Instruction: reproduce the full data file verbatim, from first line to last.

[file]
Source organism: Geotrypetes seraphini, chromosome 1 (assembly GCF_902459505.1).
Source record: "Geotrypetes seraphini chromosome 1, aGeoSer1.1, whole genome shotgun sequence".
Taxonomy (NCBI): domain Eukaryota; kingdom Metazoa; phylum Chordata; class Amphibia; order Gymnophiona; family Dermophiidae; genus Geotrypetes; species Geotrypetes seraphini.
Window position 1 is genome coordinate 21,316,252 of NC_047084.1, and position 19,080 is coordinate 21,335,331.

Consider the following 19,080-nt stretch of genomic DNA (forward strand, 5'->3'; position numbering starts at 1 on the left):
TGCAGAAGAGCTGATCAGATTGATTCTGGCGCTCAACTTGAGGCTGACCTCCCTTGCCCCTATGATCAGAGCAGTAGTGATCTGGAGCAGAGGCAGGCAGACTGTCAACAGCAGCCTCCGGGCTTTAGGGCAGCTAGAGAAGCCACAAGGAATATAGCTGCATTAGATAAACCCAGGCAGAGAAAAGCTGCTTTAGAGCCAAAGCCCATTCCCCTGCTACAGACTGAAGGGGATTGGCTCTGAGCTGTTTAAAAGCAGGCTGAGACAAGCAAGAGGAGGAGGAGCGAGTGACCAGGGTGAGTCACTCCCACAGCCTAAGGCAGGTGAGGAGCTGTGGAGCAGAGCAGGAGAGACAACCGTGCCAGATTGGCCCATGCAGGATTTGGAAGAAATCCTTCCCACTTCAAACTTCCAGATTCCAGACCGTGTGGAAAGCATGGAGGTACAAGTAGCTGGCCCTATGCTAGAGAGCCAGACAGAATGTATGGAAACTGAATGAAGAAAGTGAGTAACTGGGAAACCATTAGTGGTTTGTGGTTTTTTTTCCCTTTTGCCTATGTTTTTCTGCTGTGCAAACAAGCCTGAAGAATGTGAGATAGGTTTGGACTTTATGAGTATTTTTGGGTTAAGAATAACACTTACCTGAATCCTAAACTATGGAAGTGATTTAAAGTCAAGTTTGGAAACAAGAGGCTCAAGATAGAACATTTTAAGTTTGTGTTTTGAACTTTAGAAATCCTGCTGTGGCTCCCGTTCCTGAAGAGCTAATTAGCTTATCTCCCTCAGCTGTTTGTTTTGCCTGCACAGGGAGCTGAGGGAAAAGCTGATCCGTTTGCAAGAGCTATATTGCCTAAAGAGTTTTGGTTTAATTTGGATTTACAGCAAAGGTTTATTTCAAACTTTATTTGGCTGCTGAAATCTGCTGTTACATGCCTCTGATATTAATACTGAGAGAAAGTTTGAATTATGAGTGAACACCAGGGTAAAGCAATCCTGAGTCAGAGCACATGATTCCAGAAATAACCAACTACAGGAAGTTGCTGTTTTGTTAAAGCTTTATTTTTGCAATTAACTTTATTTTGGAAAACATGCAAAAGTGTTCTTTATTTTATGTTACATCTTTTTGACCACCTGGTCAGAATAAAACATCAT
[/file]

Source organism: Geotrypetes seraphini, chromosome 1 (assembly GCF_902459505.1).
Source record: "Geotrypetes seraphini chromosome 1, aGeoSer1.1, whole genome shotgun sequence".
Taxonomy (NCBI): domain Eukaryota; kingdom Metazoa; phylum Chordata; class Amphibia; order Gymnophiona; family Dermophiidae; genus Geotrypetes; species Geotrypetes seraphini.
Window position 1 is genome coordinate 21,316,252 of NC_047084.1, and position 19,080 is coordinate 21,335,331.

Consider the following 19,080-nt stretch of genomic DNA (forward strand, 5'->3'; position numbering starts at 1 on the left):
TGCAGAAGAGCTGATCAGATTGATTCTGGCGCTCAACTTGAGGCTGACCTCCCTTGCCCCTATGATCAGAGCAGTAGTGATCTGGAGCAGAGGCAGGCAGACTGTCAACAGCAGCCTCCGGGCTTTAGGGCAGCTAGAGAAGCCACAAGGAATATAGCTGCATTAGATAAACCCAGGCAGAGAAAAGCTGCTTTAGAGCCAAAGCCCATTCCCCTGCTACAGACTGAAGGGGATTGGCTCTGAGCTGTTTAAAAGCAGGCTGAGACAAGCAAGAGGAGGAGGAGCGAGTGACCAGGGTGAGTCACTCCCACAGCCTAAGGCAGGTGAGGAGCTGTGGAGCAGAGCAGGAGAGACAACCGTGCCAGATTGGCCCATGCAGGATTTGGAAGAAATCCTTCCCACTTCAAACTTCCAGATTCCAGACCGTGTGGAAAGCATGGAGGTACAAGTAGCTGGCCCTATGCTAGAGAGCCAGACAGAATGTATGGAAACTGAATGAAGAAAGTGAGTAACTGGGAAACCATTAGTGGTTTGTGGTTTTTTTTCCCTTTTGCCTATGTTTTTCTGCTGTGCAAACAAGCCTGAAGAATGTGAGATAGGTTTGGACTTTATGAGTATTTTTGGGTTAAGAATAACACTTACCTGAATCCTAAACTATGGAAGTGATTTAAAGTCAAGTTTGGAAACAAGAGGCTCAAGATAGAACATTTTAAGTTTGTGTTTTGAACTTTAGAAATCCTGCTGTGGCTCCCGTTCCTGAAGAGCTAATTAGCTTATCTCCCTCAGCTGTTTGTTTTGCCTGCACAGGGAGCTGAGGGAAAAGCTGATCCGTTTGCAAGAGCTATATTGCCTAAAGAGTTTTGGTTTAATTTGGATTTACAGCAAAGGTTTATTTCAAACTTTATTTGGCTGCTGAAATCTGCTGTTACATGCCTCTGATATTAATACTGAGAGAAAGTTTGAATTATGAGTGAACACCAGGGTAAAGCAATCCTGAGTCAGAGCACATGATTCCAGAAATAACCAACTACAGGAAGTTGCTGTTTTGTTAAAGCTTTATTTTTGCAATTAACTTTATTTTGGAAAACATGCAAAAGTGTTCTTTATTTTATGTTACATCTTTTTGACCACCTGGTCAGAATAAAACATCAT